FileWave patches two vulnerabilities that impacted more than 1,000 orgs

Swiss device management company FileWave confirmed on Tuesday that two vulnerabilities in their platform have been patched after being discovered by researchers from Claroty’s Team82.

The vulnerabilities – CVE-2022-34907 and CVE-2022-34906 – were found in FileWave’s mobile device management (MDM) system and affect thousands of companies that use the system. 

Noam Mosche, a researcher for Claroty’s Team82, told The Record that it is common for any type of organization to use an MDM solution considering the large number of IoT devices in use today. The tools make it simpler for IT administrators to manage all of an organization’s devices effectively. 

“In our research we discovered more than 1,100 FileWave MDM instances across multiple organizations, including large corporations, schools and educational institutions, government agencies, and small and medium businesses,” Mosche said. 

FileWave’s MDM system allows IT departments to manage, monitor, and view all of an organization’s devices, ranging from iOS and Android smartphones, MacOS and Windows tablets to laptops and workstations, and smart devices such as televisions.

The vulnerabilities are remotely exploitable and allow an attacker to bypass authentication mechanisms and gain full control over the MDM platform and its managed devices. 

CVE-2022-34907 is an authentication bypass flaw that exists in FileWave MDM before version 14.6.3 and 14.7.x, prior to 14.7.2. CVE-2022-34906, a hard-coded cryptographic key, exists in FileWave MDM prior to version 14.6.3 and 14.7.x, prior to 14.7.2.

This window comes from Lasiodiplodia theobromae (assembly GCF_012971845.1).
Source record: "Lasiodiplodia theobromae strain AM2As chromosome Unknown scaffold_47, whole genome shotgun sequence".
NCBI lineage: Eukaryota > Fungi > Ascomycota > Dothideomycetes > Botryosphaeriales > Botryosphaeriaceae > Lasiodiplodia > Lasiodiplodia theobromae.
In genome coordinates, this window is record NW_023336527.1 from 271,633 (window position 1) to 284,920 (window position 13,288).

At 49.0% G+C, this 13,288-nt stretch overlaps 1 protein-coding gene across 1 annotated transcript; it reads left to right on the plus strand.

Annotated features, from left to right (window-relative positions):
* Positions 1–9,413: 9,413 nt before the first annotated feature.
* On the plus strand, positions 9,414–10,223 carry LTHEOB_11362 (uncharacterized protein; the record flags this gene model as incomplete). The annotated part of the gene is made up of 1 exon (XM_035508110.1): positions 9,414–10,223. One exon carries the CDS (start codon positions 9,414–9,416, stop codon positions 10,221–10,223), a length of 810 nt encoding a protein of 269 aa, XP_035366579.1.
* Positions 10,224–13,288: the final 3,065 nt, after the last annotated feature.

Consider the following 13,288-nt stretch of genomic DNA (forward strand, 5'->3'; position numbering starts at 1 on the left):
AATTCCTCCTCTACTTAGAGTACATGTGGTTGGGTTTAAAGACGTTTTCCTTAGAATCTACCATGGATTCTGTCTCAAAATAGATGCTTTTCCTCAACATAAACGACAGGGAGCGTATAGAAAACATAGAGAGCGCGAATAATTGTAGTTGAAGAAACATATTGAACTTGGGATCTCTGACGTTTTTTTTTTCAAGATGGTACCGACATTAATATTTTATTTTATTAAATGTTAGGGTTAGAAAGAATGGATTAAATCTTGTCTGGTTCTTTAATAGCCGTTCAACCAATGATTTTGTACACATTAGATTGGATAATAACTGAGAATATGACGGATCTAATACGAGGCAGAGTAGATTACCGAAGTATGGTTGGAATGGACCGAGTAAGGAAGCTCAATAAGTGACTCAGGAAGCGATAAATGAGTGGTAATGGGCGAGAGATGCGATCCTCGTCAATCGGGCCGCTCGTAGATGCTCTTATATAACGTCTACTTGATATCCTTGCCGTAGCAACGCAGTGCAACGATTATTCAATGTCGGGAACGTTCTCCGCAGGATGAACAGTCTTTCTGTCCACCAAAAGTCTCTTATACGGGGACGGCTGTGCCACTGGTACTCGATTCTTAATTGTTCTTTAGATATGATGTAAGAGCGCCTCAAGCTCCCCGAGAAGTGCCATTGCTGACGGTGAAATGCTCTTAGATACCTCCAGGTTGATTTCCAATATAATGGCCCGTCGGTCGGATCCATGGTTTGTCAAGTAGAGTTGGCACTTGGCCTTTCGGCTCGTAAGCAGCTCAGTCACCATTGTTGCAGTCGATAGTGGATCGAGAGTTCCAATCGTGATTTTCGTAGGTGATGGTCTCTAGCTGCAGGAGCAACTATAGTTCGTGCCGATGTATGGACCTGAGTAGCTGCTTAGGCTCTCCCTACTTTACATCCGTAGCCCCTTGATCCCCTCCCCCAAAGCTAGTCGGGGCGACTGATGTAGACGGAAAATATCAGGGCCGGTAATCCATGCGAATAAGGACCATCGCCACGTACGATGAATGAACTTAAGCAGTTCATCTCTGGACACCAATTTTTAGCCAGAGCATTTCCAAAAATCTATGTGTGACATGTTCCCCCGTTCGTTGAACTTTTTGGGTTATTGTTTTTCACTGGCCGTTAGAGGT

Mosche compared the vulnerability to one that was recently discovered in F5 BIG-IP devices (CVE-2022-1388), which he said “caused a lot of headaches for many IT administrators.” 

“Authentication bypass vulnerabilities, such as CVE-2022-34907, are unfortunately more common than many people realize,” Mosche said. 

Claroty also compared the vulnerabilities to ones used by the REvil ransomware group during the headline-grabbing attack on Kaseya in July 2021 that spread ransomware to more than 1,500 organizations around the world. 

“Furthermore, attackers could abuse legitimate MDM capabilities to install malicious packages or executables, and even gain access to the device directly through remote control protocols,” Claroty explained in its report. 


A Claroty graph of the issue.

Management services like this provide attackers with wide-ranging control over an organization. Claroty said a hacker could use CVE-2022-34907 to not only take over all managed devices but also exfiltrate sensitive data like device serial numbers, user email addresses, geo-location coordinates, IP addresses, device PIN codes and more. 

FileWave addressed the vulnerabilities in a recent update, according to a statement sent to The Record.  

The security update released to address the vulnerabilities is included in the patched software upgrades of versions 14.6.3, 14.7.2, as well as in the latest software release 14.8, and all future subsequent versions, FileWave explained. 

FileWave said it is not aware of any exploitation of the vulnerability, but recommended users to “double-check that the security update is properly installed and up to date to avoid the risk of third-party attacks going forward.”

The spokesperson added that all affected software users were first notified of the vulnerabilities by FileWave on 26th April 2022 and were provided with a software upgrade to address the vulnerabilities. 

“The security vulnerabilities were carefully reviewed and confirmed in close cooperation with Claroty Research,” the company said. 

“Immediately after the vulnerabilities became known, measures were taken to develop patched versions of the software, following a robust protocol to not only provide FileWave software users with a solution, but also to protect and help them understand the risks and install software upgrades on their servers in a timely manner.”

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Jonathan Greig

Jonathan Greig

is a Breaking News Reporter at Recorded Future News. Jonathan has worked across the globe as a journalist since 2014. Before moving back to New York City, he worked for news outlets in South Africa, Jordan and Cambodia. He previously covered cybersecurity at ZDNet and TechRepublic.